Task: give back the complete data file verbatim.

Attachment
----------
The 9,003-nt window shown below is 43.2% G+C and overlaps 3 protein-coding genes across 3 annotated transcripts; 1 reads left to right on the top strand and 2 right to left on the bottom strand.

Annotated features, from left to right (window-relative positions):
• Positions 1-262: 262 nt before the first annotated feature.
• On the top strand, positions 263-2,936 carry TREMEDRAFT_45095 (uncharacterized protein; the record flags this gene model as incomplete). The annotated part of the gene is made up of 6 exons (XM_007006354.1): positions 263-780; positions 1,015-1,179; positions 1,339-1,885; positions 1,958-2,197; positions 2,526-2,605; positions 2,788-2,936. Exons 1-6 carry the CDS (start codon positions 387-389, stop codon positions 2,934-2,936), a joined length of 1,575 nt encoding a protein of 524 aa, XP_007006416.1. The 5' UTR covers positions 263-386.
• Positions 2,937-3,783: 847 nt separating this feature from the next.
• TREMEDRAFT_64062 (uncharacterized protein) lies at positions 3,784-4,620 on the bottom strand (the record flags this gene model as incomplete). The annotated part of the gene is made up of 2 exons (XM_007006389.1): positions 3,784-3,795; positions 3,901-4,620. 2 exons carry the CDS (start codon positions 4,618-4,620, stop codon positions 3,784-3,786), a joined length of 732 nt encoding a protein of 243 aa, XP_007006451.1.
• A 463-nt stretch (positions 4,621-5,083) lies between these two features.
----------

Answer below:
The 9,003-nt window shown below is 43.2% G+C and overlaps 3 protein-coding genes across 3 annotated transcripts; 1 reads left to right on the top strand and 2 right to left on the bottom strand.

Annotated features, from left to right (window-relative positions):
• Positions 1-262: 262 nt before the first annotated feature.
• On the top strand, positions 263-2,936 carry TREMEDRAFT_45095 (uncharacterized protein; the record flags this gene model as incomplete). The annotated part of the gene is made up of 6 exons (XM_007006354.1): positions 263-780; positions 1,015-1,179; positions 1,339-1,885; positions 1,958-2,197; positions 2,526-2,605; positions 2,788-2,936. Exons 1-6 carry the CDS (start codon positions 387-389, stop codon positions 2,934-2,936), a joined length of 1,575 nt encoding a protein of 524 aa, XP_007006416.1. The 5' UTR covers positions 263-386.
• Positions 2,937-3,783: 847 nt separating this feature from the next.
• TREMEDRAFT_64062 (uncharacterized protein) lies at positions 3,784-4,620 on the bottom strand (the record flags this gene model as incomplete). The annotated part of the gene is made up of 2 exons (XM_007006389.1): positions 3,784-3,795; positions 3,901-4,620. 2 exons carry the CDS (start codon positions 4,618-4,620, stop codon positions 3,784-3,786), a joined length of 732 nt encoding a protein of 243 aa, XP_007006451.1.
• A 463-nt stretch (positions 4,621-5,083) lies between these two features.